When you think of the Olympics, a number of images come to mind — gold medals, athletes at the top of their game and patriotism. I was honored to attend the Winter Olympics in Sochi in 2014. Nothing prepared me for experiencing the Olympics in real-time in Russia — not NBC coverage, not other sporting events, not even international travel. It was quite simply the most “epic” experience I have ever had. With the opening of the 2018 Olympics on Friday, I want to revisit what I learned and share the three lessons in leadership that stood out most to me:
Lesson #1: True Sportsmanship Has No Boundaries
I was lucky enough to get tickets to the now-legendary hockey game between the U.S. and Russia in 2014. You’d expect major rivalry between the fans of the two countries. Instead, the game was a testament to true sportsmanship. Before and after the game, Russians were excited to take pictures with us and vice versa. (See the photo above.) For many of them, it was the first time they had ever met an American. While competition was intense on the ice, the crowd during the game was jubilant, but never offensive.
This was an incredible lesson in leadership, both on and off the ice. Why can’t we compete on the ice, but be civil off the ice? Whether in corporate offices or Congress, we all need to learn this Olympic lesson.
Lesson #2: Competition Pushes Us Forward
Spoice was the word trending after Sage Kotsenburg’s gold medal win in the 2014 men’s snowboarding slopestyle event. Spoice, according to Urban Dictionary, is “an exclamation of gratitude towards life. It’s the proper word to use when you find yourself in a situation involving a multitude of positive things at once. You may only utter it with pure joy behind it.” Kotsenburg won his medal by trying something he had never done before — the 1620 Japan Air Mute Grab. Why did he attempt this? He told NBC that it was because he wanted to set himself apart from his competition.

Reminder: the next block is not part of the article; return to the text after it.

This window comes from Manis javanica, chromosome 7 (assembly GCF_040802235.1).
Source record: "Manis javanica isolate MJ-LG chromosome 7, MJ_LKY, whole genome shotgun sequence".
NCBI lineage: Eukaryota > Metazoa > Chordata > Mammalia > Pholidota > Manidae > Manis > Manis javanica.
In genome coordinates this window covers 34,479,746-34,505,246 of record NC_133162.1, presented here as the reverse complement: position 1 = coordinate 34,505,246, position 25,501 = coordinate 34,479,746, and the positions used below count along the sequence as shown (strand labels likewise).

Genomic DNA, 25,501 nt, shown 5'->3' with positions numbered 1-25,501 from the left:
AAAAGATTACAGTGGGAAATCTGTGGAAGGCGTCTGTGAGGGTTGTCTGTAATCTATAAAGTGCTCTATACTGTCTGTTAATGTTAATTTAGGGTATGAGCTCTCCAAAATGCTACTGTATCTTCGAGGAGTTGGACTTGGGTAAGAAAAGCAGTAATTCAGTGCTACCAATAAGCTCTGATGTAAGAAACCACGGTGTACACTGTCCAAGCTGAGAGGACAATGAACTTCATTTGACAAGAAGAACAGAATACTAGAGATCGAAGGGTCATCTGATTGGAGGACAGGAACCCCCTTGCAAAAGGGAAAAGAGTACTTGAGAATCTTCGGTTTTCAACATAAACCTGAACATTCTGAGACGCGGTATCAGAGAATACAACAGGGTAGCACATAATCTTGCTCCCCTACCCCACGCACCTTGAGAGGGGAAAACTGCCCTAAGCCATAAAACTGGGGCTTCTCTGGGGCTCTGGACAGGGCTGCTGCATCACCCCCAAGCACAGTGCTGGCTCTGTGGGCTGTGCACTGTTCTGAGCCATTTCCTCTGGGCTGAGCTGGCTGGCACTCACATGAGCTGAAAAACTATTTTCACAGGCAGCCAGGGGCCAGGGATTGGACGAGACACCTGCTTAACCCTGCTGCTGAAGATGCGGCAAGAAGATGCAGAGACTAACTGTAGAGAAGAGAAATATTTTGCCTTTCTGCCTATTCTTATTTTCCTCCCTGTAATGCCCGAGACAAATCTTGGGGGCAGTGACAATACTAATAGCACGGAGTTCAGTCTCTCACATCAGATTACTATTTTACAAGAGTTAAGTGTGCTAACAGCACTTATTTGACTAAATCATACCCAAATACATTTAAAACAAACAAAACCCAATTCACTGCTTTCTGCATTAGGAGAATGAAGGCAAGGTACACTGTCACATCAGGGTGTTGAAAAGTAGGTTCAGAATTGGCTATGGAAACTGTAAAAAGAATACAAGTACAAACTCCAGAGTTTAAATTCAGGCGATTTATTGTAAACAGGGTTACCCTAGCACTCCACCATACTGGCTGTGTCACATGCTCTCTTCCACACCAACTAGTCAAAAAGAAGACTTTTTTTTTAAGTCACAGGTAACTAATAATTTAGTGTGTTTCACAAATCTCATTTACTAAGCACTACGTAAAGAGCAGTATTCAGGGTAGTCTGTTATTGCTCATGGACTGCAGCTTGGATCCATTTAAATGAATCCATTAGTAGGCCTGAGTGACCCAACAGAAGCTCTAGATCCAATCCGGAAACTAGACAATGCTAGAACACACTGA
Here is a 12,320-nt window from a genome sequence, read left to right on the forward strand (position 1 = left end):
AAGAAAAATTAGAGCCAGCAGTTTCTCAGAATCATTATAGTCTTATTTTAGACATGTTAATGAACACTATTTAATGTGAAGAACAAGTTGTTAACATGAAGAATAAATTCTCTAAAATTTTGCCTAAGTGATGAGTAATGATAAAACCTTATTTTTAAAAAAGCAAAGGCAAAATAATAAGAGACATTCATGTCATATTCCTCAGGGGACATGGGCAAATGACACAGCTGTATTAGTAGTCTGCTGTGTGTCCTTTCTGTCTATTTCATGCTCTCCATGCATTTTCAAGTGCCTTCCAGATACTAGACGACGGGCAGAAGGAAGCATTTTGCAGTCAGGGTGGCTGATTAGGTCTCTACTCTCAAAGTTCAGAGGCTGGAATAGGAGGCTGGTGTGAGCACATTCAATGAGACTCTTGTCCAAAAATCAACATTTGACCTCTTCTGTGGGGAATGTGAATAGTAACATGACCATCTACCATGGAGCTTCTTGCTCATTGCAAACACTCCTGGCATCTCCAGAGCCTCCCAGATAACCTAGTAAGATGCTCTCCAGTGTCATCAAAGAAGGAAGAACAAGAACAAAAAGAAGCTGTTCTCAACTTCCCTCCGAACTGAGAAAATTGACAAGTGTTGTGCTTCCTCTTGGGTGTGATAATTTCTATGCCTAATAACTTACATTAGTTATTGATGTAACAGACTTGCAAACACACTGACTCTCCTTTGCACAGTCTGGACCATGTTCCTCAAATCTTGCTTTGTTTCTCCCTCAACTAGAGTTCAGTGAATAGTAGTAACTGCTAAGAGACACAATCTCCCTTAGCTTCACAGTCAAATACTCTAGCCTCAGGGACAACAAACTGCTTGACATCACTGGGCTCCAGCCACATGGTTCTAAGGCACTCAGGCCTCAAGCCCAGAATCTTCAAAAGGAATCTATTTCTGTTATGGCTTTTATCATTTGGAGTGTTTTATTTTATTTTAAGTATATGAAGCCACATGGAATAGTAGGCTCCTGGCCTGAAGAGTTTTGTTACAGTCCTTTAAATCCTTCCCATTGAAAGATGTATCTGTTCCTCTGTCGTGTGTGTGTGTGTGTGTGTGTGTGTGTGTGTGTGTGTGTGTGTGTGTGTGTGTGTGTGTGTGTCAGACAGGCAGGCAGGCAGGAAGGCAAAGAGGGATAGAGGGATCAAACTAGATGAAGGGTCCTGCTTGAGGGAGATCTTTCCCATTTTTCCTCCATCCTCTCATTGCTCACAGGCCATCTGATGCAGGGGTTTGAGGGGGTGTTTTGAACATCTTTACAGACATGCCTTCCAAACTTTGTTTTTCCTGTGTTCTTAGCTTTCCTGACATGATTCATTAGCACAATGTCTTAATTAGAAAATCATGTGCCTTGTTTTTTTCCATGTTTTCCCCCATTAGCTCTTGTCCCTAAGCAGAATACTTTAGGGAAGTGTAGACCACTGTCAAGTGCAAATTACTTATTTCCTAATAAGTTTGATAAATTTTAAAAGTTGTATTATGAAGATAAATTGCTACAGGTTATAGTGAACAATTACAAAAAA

Competition does that – it makes us try new things and push ourselves forward. This is a great lesson for all of us: try new things, push boundaries and always “keep it spoice!”
Lesson #3: Always Get Up After a Fall
Figure skating is a favorite event of the Winter Olympics, but the sport has had its ups and downs. One of the toughest moments in 2014 was Jeremy Abbott’s fall during the men’s singles short program. However, one of the most inspiring moments is when he got back up and finished his program to the roar of the crowd.
We can learn a lot from Olympians like Abbott about taking chances — and, when they don’t result in success, getting back up to try again.
Now that the Olympics are starting again, I imagine we will see these lessons played out again and again. It is my hope that while we watch and are entertained by amazing feats of bravery that we also reflect on our own lives and find small ways to be equally brave. As Russian playwright Anton Chekhov said, “Knowledge is of no value unless you put it into practice.” What I learned from Olympians is that, while they may have extraordinary athletic ability, what makes them special is that they are all about action and practice – they take discipline to a whole new level. They remind us that nothing great happens without hard work, risk-taking and getting back up when we fall. We’d love to hear some of the leadership lessons for the social sector you’ve learned from the Olympics or other unexpected places.